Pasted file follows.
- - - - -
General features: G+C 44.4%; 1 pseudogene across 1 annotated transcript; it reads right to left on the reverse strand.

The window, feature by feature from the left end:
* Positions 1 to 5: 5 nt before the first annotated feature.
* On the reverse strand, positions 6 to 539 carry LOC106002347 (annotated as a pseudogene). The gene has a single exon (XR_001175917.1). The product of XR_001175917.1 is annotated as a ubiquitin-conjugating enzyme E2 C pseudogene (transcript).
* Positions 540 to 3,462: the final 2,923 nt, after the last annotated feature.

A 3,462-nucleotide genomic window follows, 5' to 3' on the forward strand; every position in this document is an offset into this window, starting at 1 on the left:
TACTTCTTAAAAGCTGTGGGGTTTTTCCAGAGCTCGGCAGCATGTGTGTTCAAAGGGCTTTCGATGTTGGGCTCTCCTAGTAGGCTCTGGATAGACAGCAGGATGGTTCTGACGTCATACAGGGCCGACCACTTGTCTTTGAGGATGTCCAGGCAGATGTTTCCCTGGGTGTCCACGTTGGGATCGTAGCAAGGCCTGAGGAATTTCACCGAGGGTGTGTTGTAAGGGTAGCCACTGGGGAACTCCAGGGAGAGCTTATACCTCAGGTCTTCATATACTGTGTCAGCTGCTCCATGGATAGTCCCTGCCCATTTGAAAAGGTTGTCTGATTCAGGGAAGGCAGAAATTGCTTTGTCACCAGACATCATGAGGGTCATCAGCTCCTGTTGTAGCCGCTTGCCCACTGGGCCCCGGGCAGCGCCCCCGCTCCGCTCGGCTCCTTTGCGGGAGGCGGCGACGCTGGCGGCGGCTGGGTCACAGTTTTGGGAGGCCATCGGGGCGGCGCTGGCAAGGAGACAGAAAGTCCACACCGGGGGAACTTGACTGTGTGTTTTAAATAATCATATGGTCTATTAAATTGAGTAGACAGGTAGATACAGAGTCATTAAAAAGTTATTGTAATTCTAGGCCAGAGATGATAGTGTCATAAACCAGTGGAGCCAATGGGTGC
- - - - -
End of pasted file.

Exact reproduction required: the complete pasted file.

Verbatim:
General features: G+C 44.4%; 1 pseudogene across 1 annotated transcript; it reads right to left on the reverse strand.

The window, feature by feature from the left end:
* Positions 1 to 5: 5 nt before the first annotated feature.
* On the reverse strand, positions 6 to 539 carry LOC106002347 (annotated as a pseudogene). The gene has a single exon (XR_001175917.1). The product of XR_001175917.1 is annotated as a ubiquitin-conjugating enzyme E2 C pseudogene (transcript).
* Positions 540 to 3,462: the final 2,923 nt, after the last annotated feature.

A 3,462-nucleotide genomic window follows, 5' to 3' on the forward strand; every position in this document is an offset into this window, starting at 1 on the left:
TACTTCTTAAAAGCTGTGGGGTTTTTCCAGAGCTCGGCAGCATGTGTGTTCAAAGGGCTTTCGATGTTGGGCTCTCCTAGTAGGCTCTGGATAGACAGCAGGATGGTTCTGACGTCATACAGGGCCGACCACTTGTCTTTGAGGATGTCCAGGCAGATGTTTCCCTGGGTGTCCACGTTGGGATCGTAGCAAGGCCTGAGGAATTTCACCGAGGGTGTGTTGTAAGGGTAGCCACTGGGGAACTCCAGGGAGAGCTTATACCTCAGGTCTTCATATACTGTGTCAGCTGCTCCATGGATAGTCCCTGCCCATTTGAAAAGGTTGTCTGATTCAGGGAAGGCAGAAATTGCTTTGTCACCAGACATCATGAGGGTCATCAGCTCCTGTTGTAGCCGCTTGCCCACTGGGCCCCGGGCAGCGCCCCCGCTCCGCTCGGCTCCTTTGCGGGAGGCGGCGACGCTGGCGGCGGCTGGGTCACAGTTTTGGGAGGCCATCGGGGCGGCGCTGGCAAGGAGACAGAAAGTCCACACCGGGGGAACTTGACTGTGTGTTTTAAATAATCATATGGTCTATTAAATTGAGTAGACAGGTAGATACAGAGTCATTAAAAAGTTATTGTAATTCTAGGCCAGAGATGATAGTGTCATAAACCAGTGGAGCCAATGGGTGC